Here’s how Cook County is trying to convince jurors to show up for court: “Once the trials start, multiple courtrooms will be used ‘to achieve proper distancing,’ and jurors will not be confined to the jury boxes. Instead they’ll sit in the comparatively large galleries where the public usually sits. The courts will also provide sanitizer and masks, according to the letter. The chief judge’s office has also posted photos online to demonstrate the Covid-19 precautions, including socially-distanced seating and plexiglass separating the jury from the attorneys and defendants,” by WBEZ’s Patrick Smith.

FIRST IN PLAYBOOK: ANTI-TRUMP AD BUY IN ILLINOIS. A national anti-Trump group has purchased a series of 30-second cable TV ads in Chicago, Rockford and Peoria-Bloomington. The Republican Accountability Project provides funding to support GOP lawmakers who voted to impeach Trump and to defeat Trump supporters who are in office. The Illinois ad buy is just over $3,000 for a few days on CNN and Fox and is the beginning of an effort to protect Republican Rep. Adam Kinzinger, who voted to impeach the former president. The ad buy is focused on his 16th Congressional District. It’s part of a $50 million national effort. A recent billboard by the group reads, “Thank you, Rep. Kinzinger for defending the Constitution.” There are similar ads across the country. The effort by never-Trump Republicans comes as the lawmakers who condemned the former president face consequences both in Washington and back home for their votes, according to POLITICO’s Holly Otterbein.

Rep. Thaddeus Jones declares victory in Calumet City mayoral primary; high court must still rule on his candidacy: The state rep said he had received 1,655 votes in unofficial results, compared to 1,374 votes for incumbent Mayor Michelle Markiewicz-Qualkinbush, who was seeking a fifth term. The question for the state Supreme Court is whether to prohibit people from running for mayor if they also hold an elected office created by the state constitution, reports Daily Southtown’s Mike Nolan.

Marcus Lemonis becomes chairman of N.Y. production company: Chicago-area CEO and longtime host of “The Profit” made a “significant investment” in Zero Point Zero, which has produced footage for shows such as “Anthony Bourdain: Parts Unknown,” reports Crain’s Ally Marotti.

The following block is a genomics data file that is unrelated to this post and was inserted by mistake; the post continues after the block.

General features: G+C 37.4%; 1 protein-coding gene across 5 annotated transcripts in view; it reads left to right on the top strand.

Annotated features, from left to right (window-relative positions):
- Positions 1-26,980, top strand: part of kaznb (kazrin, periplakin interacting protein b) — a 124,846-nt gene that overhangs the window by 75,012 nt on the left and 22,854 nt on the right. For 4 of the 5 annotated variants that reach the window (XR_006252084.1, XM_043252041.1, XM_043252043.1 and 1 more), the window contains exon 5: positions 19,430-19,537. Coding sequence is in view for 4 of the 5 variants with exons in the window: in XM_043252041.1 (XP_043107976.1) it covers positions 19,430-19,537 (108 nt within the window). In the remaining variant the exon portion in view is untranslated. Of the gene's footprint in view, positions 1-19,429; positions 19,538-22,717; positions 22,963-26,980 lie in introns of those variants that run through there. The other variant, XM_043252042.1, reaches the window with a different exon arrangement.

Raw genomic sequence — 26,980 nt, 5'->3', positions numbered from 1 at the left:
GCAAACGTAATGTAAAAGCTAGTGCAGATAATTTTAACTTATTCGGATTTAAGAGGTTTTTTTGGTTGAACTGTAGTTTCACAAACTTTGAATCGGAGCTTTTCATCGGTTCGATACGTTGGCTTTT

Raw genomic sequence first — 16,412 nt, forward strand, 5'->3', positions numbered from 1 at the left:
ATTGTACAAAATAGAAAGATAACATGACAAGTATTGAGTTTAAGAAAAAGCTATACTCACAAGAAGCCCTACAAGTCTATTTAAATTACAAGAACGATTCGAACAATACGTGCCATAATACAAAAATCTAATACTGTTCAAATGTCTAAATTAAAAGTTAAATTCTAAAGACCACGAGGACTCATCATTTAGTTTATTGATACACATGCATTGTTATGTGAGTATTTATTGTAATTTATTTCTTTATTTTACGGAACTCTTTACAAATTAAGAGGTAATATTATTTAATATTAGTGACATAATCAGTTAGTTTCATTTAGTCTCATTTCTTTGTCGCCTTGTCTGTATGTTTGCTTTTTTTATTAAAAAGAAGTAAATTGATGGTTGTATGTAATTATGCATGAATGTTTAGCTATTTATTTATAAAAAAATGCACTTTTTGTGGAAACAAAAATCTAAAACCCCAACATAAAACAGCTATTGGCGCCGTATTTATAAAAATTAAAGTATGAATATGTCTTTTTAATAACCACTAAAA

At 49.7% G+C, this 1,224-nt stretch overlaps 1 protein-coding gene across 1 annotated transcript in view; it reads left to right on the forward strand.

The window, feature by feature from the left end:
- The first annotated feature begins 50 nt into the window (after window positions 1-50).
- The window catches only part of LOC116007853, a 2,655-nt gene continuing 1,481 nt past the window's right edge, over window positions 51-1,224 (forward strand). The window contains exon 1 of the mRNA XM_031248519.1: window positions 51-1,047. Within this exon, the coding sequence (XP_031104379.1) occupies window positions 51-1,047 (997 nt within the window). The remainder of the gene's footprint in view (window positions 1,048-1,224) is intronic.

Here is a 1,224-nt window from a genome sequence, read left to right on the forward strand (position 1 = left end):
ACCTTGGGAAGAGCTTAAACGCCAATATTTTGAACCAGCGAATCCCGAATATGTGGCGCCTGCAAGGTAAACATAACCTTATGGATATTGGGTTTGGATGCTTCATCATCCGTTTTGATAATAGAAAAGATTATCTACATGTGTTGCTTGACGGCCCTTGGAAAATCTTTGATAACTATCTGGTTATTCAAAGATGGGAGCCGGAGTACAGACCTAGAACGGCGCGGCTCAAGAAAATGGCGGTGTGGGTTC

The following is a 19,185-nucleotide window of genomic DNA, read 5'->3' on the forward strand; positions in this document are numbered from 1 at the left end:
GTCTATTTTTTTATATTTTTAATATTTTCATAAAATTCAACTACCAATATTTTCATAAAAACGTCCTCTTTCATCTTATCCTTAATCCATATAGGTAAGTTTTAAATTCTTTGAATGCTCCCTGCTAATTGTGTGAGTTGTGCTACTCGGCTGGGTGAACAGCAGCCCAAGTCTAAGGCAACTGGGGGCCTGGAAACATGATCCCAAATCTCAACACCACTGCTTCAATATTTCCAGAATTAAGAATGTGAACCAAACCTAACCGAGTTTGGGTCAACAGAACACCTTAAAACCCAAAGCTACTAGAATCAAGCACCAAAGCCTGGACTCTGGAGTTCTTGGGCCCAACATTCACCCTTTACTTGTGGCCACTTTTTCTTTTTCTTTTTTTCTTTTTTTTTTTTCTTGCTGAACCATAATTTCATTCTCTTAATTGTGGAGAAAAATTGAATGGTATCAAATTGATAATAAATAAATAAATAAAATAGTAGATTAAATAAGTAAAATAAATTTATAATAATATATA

— MARIE V. MARJORIE FEUD: Democratic Rep. Marie Newman and Republican Rep. Marjorie Taylor Greene are battling in the halls of Congress, literally. The two freshman reps poked at each other on the House floor during a debate about transgender rights. Newman’s daughter is transgender, so the issue is personal. Newman and Greene then returned to their offices, which are literally right across from each other in the Longworth House Office Building. Newman propped up a blue, pink and white flag just outside her door to show support for equal rights for members of the trans community. Not to be outdone, Greene followed by posting a sign outside of her office that says “There are TWO genders: Male and Female.” The feud prompted a flurry of tweets from Reps. Sean Casten, Raja Krishnamoorthi and others. The Tribune’s Bill Ruthhart has more.

— SEN. TAMMY DUCKWORTH was part of a high-profile gathering in the Oval Office with President Biden to discuss improving the semiconductor supply chain. “It was one of the best meetings, best meetings we’ve had,” Biden told reporters. “It was like the old days.”

GOP’s choice in 2024: Trump Ultra, Trump Lite or Trump Zero, by POLITICO’s Marc Caputo

‘Union guy’ Joe Biden keeps his distance from Amazon union fight, by POLITICO’s Rebecca Rainey and Christopher Cadelago

Biden’s big task: Keeping 50 Democrats in line, by POLITICO’s Burgess Everett and Natasha Korecki

McConnell throws cold water on Dems’ proposed 1/6 Commission, by POLITICO’s Andrew Desiderio and Kyle Cheney

— Column: The way to fix the Lincoln Project is to shut it down for good, writes POLITICO’s John F. Harris

— Today at 4 p.m.: Rep. Adam Kinzinger hosts a discussion on Clubhouse to preview his Country First campaign and address “the dangers of personality politics.” He’ll be joined by Rep. Peter Meijer (R-Mich.).

— March 16: Cook County Assessor Fritz Kaegi kicks off his re-election campaign with a virtual party.

WEDNESDAY’s ANSWER: Congrats to state Sen. Bill Cunningham for correctly answering that Gov. John Peter Altgeld, who governed in the 1800s, pardoned and/or commuted hundreds of prisoners convicted for a range of crimes. He even earned the nickname John “Pardon” Altgeld.

TODAY’s QUESTION: What do former Sen. James Shields and Evanston-based prohibition advocate/suffragist Frances Willard have in common? Email to [email protected].

State Sen. Cristina Castro, state Sen. Napoleon Harris III, Cook County Circuit Court Clerk Iris Martinez, aide to Sen. Dick Durbin Stacie Barton Hackler; Bulls owner Jerry Reinsdorf, broadcaster Tsi-Tsi-Ki Félix, and Dover Consulting’s Abby Lerner, who was deputy campaign manager for Marianne Lalonde’s 46th Ward aldermanic race in 2019.



via Illinois Playbook

February 25, 2021 at 07:33AM